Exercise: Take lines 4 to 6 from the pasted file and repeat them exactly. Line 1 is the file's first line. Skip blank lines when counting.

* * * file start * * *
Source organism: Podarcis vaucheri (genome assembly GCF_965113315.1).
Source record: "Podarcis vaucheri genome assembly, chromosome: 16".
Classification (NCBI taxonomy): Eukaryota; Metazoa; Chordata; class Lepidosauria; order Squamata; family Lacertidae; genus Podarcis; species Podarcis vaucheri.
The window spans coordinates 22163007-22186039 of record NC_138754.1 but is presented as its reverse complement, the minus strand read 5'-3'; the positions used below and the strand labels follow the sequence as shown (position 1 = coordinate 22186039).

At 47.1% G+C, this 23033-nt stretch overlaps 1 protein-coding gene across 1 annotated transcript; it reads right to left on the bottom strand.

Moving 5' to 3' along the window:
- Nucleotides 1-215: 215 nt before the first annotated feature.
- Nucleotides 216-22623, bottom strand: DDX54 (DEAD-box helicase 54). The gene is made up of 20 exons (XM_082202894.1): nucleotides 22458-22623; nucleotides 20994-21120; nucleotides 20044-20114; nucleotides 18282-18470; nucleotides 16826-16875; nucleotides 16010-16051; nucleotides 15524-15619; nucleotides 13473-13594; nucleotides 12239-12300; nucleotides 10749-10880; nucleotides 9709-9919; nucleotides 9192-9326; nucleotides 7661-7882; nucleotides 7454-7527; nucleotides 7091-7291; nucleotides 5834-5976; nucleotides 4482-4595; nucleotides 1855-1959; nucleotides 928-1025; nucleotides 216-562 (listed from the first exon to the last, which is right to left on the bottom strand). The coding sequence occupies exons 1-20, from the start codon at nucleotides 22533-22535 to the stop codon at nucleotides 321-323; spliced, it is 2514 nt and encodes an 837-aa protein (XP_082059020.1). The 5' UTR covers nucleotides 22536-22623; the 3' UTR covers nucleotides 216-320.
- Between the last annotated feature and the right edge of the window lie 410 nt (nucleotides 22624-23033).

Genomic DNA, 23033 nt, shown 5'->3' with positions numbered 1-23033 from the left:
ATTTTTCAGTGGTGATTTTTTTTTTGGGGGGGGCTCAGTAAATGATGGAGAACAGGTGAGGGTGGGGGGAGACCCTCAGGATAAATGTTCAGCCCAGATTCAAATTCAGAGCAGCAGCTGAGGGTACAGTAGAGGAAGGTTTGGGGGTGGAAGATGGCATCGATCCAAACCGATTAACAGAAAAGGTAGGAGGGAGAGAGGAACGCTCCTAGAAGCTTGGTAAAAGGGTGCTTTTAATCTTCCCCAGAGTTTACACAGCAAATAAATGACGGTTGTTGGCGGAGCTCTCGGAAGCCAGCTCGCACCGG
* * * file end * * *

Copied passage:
The window spans coordinates 22163007-22186039 of record NC_138754.1 but is presented as its reverse complement, the minus strand read 5'-3'; the positions used below and the strand labels follow the sequence as shown (position 1 = coordinate 22186039).

At 47.1% G+C, this 23033-nt stretch overlaps 1 protein-coding gene across 1 annotated transcript; it reads right to left on the bottom strand.

Moving 5' to 3' along the window: